Countryman built in Netherlands since 2016
Production could move to UK or other BMW plants
BMW Group is stopping Dutch production of the Mini Countryman after the current generation finishes, bringing the five-door crossover version of the Mini back in-house and taking it away from outsourced builders VDL Nedcar.
The Nedcar plant in Born, a former Mitsubishi facility, reopened in 2014, building Minis to much fanfare including a visit from King Willem-Alexander. Just six years later, BMW has said that it will be ending this part arrangement in a few years, Automotive News Europe reports. The statement issued to ANE said that it wasn’t due to any quality issues at the plant, but instead said “development in the markets and customer demand are decisive factors in this evaluation,” and also said that BMW Group needed to make sure its own factories were well utilized.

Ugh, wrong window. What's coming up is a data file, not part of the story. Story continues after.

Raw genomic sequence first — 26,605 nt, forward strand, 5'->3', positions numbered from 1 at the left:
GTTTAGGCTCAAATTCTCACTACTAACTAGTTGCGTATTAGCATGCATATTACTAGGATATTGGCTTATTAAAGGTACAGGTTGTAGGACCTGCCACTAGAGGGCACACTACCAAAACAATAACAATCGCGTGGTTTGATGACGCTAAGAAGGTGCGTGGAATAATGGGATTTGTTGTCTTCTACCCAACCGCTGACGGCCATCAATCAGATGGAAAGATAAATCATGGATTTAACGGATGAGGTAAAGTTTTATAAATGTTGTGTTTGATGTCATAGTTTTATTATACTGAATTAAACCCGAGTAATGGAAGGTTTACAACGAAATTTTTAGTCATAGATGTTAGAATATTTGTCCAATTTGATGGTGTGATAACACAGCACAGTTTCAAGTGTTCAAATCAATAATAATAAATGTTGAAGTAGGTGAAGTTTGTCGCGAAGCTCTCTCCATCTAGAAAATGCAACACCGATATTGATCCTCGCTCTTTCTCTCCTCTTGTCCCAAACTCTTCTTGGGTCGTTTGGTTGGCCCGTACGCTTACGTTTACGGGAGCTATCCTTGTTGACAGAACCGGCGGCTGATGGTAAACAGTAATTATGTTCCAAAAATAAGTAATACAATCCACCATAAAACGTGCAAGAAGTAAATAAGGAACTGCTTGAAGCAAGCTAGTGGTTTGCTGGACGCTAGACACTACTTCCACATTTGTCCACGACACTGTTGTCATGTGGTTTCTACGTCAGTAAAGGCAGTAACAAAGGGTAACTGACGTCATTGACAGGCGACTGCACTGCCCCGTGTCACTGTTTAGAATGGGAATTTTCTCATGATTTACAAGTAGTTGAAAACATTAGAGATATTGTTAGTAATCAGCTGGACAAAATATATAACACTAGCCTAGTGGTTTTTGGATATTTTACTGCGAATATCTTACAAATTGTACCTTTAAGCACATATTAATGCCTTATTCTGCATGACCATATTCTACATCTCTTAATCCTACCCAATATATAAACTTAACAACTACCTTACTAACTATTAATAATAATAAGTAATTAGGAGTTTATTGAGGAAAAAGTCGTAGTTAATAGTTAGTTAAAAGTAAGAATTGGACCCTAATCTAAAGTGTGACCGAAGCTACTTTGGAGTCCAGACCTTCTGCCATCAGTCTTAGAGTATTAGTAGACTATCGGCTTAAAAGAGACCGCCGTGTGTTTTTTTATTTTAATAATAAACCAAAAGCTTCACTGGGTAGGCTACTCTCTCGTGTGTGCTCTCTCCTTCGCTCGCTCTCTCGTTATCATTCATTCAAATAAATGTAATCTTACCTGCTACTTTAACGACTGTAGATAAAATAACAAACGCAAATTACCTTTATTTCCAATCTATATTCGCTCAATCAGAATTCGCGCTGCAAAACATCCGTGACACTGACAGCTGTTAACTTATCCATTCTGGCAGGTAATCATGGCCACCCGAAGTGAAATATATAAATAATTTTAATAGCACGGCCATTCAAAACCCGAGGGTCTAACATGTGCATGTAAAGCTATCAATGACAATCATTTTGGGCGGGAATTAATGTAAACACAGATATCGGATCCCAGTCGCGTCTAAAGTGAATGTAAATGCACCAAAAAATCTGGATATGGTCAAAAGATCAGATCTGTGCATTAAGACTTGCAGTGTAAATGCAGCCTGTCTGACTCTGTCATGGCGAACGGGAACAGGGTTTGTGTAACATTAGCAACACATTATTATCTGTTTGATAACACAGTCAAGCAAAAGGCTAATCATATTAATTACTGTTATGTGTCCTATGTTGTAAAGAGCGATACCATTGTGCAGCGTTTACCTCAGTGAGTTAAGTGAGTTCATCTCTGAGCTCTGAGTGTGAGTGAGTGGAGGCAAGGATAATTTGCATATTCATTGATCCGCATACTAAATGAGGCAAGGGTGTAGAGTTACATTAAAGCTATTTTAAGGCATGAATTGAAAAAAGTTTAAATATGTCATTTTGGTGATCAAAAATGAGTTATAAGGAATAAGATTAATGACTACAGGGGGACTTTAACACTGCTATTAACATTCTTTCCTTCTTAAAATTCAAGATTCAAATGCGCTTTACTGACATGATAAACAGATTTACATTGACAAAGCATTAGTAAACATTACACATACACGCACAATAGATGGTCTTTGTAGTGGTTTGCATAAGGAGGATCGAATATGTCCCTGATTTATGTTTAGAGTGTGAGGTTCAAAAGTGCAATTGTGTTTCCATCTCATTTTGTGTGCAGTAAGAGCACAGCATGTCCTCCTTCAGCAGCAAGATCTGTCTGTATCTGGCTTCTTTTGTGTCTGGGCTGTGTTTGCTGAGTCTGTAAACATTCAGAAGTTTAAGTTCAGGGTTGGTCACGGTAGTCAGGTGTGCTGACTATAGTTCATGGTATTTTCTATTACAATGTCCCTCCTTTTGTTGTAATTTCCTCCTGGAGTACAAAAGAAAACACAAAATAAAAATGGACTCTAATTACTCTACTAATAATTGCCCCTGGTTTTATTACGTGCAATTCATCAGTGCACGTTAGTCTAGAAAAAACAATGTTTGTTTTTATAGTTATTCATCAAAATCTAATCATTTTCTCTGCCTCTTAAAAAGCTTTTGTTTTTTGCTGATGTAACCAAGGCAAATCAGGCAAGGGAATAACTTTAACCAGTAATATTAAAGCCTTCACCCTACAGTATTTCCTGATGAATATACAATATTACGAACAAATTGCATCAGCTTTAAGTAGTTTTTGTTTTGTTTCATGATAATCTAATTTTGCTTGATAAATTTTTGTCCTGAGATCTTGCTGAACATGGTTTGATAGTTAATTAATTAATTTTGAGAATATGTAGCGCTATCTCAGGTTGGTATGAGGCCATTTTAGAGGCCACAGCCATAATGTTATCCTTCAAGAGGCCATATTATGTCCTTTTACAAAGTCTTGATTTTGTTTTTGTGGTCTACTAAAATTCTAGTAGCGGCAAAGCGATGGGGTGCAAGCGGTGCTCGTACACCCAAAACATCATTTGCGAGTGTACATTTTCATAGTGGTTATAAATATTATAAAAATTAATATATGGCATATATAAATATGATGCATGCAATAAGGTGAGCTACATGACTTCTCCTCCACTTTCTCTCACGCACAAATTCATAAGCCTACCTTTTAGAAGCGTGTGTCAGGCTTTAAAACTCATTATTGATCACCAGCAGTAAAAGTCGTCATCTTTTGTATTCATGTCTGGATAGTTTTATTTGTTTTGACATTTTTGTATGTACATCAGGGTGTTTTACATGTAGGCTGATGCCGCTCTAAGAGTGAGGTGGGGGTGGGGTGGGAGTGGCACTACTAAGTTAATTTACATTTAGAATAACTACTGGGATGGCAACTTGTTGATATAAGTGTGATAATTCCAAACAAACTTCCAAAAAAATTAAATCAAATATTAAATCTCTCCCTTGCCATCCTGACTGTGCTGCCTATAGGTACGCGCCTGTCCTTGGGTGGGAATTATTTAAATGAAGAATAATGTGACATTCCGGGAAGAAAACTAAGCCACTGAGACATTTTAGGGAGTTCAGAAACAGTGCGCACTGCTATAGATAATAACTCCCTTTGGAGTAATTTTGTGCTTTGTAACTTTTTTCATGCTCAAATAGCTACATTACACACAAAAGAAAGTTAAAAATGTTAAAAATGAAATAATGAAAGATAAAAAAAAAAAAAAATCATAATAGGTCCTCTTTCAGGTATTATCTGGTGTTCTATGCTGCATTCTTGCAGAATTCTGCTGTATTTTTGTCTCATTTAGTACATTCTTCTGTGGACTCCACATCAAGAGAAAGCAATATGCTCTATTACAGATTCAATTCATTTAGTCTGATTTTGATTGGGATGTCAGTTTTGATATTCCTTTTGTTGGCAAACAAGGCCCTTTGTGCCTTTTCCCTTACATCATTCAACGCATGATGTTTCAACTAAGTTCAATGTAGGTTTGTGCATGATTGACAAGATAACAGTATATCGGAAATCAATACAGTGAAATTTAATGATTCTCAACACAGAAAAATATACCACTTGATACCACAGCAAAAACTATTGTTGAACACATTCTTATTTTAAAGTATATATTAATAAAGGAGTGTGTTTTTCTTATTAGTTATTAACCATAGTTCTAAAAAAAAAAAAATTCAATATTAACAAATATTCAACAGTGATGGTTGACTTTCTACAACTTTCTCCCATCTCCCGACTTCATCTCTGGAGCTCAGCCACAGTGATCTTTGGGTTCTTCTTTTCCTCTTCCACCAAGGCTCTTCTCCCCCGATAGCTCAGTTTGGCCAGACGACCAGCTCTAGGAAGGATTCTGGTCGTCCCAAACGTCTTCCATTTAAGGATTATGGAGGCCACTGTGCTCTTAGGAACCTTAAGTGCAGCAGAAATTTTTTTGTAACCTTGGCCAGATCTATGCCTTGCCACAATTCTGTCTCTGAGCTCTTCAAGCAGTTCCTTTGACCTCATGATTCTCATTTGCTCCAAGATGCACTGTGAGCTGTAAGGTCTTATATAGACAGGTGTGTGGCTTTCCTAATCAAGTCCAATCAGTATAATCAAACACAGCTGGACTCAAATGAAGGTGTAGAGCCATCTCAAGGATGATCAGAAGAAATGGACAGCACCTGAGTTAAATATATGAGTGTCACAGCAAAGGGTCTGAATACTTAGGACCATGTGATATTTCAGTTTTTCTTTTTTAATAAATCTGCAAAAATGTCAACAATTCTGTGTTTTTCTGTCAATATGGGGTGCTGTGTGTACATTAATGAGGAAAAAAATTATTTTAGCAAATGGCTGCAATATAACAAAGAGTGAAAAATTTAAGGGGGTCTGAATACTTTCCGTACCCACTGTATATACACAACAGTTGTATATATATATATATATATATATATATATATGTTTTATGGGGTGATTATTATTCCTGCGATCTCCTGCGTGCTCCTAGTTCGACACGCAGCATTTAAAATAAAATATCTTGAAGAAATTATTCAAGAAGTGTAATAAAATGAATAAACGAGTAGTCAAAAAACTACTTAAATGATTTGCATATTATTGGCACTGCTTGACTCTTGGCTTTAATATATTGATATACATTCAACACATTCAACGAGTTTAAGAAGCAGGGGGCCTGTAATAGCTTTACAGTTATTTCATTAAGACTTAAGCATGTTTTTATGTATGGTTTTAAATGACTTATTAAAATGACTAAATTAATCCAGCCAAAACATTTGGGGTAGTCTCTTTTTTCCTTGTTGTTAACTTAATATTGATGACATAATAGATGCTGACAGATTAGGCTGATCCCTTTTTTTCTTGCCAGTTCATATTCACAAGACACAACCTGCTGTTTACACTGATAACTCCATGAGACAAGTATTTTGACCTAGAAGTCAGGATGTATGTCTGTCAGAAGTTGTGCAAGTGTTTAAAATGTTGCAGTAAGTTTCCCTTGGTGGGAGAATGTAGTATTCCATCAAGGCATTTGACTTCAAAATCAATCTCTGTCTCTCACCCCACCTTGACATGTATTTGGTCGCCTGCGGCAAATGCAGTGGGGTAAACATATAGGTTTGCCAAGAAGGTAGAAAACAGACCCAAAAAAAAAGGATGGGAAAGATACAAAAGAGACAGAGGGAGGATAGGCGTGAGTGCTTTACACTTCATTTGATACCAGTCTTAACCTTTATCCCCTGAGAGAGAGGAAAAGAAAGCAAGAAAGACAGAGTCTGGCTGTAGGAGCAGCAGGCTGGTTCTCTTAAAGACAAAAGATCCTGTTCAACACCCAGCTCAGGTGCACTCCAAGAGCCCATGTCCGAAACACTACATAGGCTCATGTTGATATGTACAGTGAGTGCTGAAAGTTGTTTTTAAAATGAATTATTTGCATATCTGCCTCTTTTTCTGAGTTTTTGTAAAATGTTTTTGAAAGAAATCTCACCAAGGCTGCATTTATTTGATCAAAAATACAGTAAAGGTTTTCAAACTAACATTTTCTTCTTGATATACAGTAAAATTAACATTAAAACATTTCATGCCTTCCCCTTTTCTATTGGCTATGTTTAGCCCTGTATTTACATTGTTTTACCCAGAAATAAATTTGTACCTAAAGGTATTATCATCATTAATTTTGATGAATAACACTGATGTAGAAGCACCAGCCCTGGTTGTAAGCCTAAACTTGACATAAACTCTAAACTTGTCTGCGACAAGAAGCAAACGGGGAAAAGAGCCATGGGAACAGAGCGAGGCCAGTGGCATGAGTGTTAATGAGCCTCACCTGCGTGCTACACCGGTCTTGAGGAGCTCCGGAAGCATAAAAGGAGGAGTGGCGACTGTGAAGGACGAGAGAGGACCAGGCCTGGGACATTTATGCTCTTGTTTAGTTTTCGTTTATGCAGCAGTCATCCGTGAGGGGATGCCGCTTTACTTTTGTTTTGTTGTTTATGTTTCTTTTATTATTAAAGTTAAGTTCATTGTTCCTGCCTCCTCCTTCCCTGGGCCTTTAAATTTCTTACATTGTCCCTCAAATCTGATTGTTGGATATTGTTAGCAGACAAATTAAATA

The first-generation Countryman was assembled by Magna Steyr in Graz, Austria, the first BMW-era Mini to be built entirely outside of the UK. It moved to three BMW plants in India, Malaysia, and Indonesia in 2013 and the second-generation started assembly at VDL Nedcar in 2016. It’s not clear if the three BMW plants will take up the production volume or if it will move to another BMW facility like BMW’s Oxford plant.
According to the report, BMW said that the facility would continue to build other models “for many years.” Also built at Nedcar are the Mini Cabriolet and the BMW X1 crossover.